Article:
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#MeToo: A Catholic Reflection on Sexual Harassment


Like many of you, I have been troubled by the tidal wave of accusations of sexual harassment and assault coming out of Hollywood and Washington D.C. Even though we have known that this goes on to some degree, having actual names of victims and faces of perpetrators makes it feel much, much worse. The social media hashtag #metoo has added to the scope of the problem, as many ordinary women have shared their stories of sexual harassment and abuse.

However, as is often the case, I don’t find myself particularly impressed with the world’s response to these crimes. The worldly response to situations like this is to get rid of the problem by getting rid of the people who create the problems. Yes, that is a necessary and unavoidable part of the solution but we need more. Simply removing the “unclean” from our midst does not go far enough to addressing the problem which lies deep in the human heart.

This is Gospel truth. Prior to the life of Jesus of Nazareth, the unclean were often sent away as an attempt of purifying the community. Jesus revealed that there is something much deeper needed which includes a transformation of the way we see and the way we think and the way we live. We need to apply that to the situation of sexual harassment which seems to be so common.

Simply casting out the unclean without a deep change in the way our culture understands sexuality is not going to stop sexual harassment. It will just replace perpetrators with others and usher in new kinds of abuse. This is obviously complex and beyond the scope of a single blog post, but I can certainly say that one aspect of this transformation is a regaining of self-control with regards to our bodily passions. There simply aren't many examples in popular culture of people saying no to fulfilling unhealthy sexual fantasies, and this is part of the problem.

A first step towards regaining self control has to be to understand the meaning of sexuality. Our Catholic faith sheds light on this meaning. Our faith teaches that the human body conveys a message when it engages in an act of intercourse. This message is a total gift of self. Our bodies say to our spouse, “I love you completely. I love you more than myself. I will never leave you. I am yours, forever.” The fact that babies come as a result of this act reinforces that. Because life with an immortal soul is created, sexual intercourse is by its very nature something with eternal significance. I need you to stop and think about that before you read on.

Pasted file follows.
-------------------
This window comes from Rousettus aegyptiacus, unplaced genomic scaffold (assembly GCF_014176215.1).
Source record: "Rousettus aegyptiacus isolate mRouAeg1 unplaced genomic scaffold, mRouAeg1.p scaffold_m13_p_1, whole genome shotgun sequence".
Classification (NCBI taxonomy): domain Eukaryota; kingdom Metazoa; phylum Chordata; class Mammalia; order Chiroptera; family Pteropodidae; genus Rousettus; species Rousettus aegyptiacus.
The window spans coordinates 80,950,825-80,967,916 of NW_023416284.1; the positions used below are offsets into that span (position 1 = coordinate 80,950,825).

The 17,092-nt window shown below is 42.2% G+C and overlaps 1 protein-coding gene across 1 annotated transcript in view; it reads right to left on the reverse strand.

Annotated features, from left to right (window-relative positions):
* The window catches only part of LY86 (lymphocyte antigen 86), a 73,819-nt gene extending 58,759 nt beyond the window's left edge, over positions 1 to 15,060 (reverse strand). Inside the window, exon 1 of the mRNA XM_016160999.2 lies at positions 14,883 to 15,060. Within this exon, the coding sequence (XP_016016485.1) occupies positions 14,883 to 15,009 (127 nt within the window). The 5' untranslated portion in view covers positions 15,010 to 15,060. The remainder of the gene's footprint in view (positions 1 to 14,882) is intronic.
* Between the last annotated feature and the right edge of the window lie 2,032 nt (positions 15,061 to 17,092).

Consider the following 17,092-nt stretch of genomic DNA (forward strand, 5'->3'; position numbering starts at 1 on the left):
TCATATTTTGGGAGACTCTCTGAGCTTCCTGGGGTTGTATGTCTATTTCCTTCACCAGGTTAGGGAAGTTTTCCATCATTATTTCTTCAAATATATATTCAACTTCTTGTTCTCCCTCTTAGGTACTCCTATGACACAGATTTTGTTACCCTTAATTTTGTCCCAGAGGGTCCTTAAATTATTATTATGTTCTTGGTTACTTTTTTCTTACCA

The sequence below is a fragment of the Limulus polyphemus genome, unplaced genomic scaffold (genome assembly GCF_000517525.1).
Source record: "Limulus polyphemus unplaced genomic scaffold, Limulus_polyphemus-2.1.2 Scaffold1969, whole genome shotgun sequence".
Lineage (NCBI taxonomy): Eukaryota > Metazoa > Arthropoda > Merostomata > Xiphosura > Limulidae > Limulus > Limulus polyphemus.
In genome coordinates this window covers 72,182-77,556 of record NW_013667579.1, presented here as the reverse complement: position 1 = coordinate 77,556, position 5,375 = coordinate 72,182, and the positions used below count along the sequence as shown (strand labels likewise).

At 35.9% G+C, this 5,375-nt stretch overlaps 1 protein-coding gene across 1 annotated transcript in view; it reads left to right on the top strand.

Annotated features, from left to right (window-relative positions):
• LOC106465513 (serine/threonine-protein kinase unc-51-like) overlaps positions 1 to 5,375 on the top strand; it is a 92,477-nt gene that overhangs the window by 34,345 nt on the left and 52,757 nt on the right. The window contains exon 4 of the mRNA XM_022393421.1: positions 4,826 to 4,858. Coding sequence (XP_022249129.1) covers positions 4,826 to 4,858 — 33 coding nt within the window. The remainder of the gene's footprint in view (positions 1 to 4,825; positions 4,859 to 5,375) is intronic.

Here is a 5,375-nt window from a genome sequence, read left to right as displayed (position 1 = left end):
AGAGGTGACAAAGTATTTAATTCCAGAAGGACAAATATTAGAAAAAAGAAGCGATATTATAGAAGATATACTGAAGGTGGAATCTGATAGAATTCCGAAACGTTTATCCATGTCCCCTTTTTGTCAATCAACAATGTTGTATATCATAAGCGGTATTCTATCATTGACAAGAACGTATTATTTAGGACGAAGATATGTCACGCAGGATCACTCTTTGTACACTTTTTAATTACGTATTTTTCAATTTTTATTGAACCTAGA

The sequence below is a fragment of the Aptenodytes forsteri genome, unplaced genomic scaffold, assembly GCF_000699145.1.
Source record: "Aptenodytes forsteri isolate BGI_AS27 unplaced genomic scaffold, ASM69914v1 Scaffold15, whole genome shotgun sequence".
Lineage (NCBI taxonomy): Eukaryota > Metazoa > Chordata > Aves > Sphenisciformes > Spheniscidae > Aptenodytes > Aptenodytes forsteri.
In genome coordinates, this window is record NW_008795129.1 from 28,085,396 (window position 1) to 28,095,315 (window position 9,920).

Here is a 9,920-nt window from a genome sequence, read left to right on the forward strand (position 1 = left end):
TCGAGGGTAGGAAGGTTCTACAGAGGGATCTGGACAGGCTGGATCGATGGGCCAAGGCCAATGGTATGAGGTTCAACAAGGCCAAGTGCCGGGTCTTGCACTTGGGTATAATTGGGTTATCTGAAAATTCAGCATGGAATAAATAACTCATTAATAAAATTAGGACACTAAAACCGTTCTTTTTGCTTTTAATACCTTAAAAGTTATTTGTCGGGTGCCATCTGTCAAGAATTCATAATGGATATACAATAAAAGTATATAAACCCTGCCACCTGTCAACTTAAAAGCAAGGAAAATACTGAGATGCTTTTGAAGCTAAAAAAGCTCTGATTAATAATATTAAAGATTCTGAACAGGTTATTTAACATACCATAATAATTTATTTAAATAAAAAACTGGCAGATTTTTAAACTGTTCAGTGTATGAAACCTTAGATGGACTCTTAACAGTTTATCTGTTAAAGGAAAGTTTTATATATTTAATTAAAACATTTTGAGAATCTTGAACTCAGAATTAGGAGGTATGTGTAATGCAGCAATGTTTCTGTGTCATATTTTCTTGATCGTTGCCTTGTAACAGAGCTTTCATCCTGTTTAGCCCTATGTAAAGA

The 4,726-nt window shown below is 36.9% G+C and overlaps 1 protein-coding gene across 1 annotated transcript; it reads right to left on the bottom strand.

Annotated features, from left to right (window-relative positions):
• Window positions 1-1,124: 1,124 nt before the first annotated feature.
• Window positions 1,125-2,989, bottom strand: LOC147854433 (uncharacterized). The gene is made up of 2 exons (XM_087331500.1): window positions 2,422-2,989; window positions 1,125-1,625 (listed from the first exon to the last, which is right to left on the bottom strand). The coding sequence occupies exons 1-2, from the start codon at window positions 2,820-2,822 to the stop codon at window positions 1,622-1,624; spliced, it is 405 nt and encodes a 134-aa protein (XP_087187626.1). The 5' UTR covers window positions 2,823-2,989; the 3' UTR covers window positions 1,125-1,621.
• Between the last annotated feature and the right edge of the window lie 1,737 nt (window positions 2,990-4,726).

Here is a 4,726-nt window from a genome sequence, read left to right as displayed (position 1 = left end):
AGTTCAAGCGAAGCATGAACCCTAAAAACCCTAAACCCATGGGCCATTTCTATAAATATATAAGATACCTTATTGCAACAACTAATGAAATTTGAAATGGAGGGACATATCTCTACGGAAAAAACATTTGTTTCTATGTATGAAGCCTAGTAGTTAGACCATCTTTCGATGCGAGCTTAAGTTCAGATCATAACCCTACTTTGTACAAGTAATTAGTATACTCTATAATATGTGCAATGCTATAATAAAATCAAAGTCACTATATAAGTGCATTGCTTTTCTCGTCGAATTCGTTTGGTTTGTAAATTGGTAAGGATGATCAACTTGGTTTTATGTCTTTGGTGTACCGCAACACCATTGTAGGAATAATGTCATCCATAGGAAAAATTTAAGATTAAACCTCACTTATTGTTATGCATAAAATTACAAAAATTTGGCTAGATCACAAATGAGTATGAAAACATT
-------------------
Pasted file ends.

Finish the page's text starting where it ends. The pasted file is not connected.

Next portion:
Sadly, internally, most people aren’t exactly thinking about such high minded ideals when they engage in the act. During a one-night stand or an affair the person is not internally saying to their partner, “I will never leave you,” or, “I am yours forever,” or, “I love you more than myself.” They are saying the exact opposite. And what’s worse is that our culture reinforces that this opposite way is normal.

I think our Catholic faith is the only thing that can really help us solve the problem of sexual harassment and abuse in our society. If more of us internalized its meaning and lived it, I do believe that we would renew the culture we live in. One important way our Catholic faith does this is that, we actually ask people to publicly commit to each other forever through marriage before they participate in the act which says, “I will never leave you.” In addition to reinforcing the meaning of the marital act, saving sex for marriage builds self-control needed to remain faithful in body and mind during marriage.

Within marriage, Natural Family Planning can help build self-control. Using science to teach a couple when they are likely to conceive and then teaching them to abstain from sex during these times (7-10 days for most women) preserves the meaning of the act and builds self-control as well. This is one reason why so many couples that practice Natural Family Planning have such low divorce rates. They are constantly reminded of the eternal significance of the marital act. Abstaining for relatively small lengths of time builds strength to be faithful to the marriage over the entire scope of married life, and not just with regards to sexuality.

I believe if Catholics took these two teachings more seriously, we would be light and leaven to our world. We would create a culture of self-control, in which sexual harassment and abuse are unthinkable. If we aren’t willing to build self-control in our own hearts, I honestly don’t see why we should expect anyone else to. So let’s be the Saints God asks us to be, and let’s live these teachings to the full!


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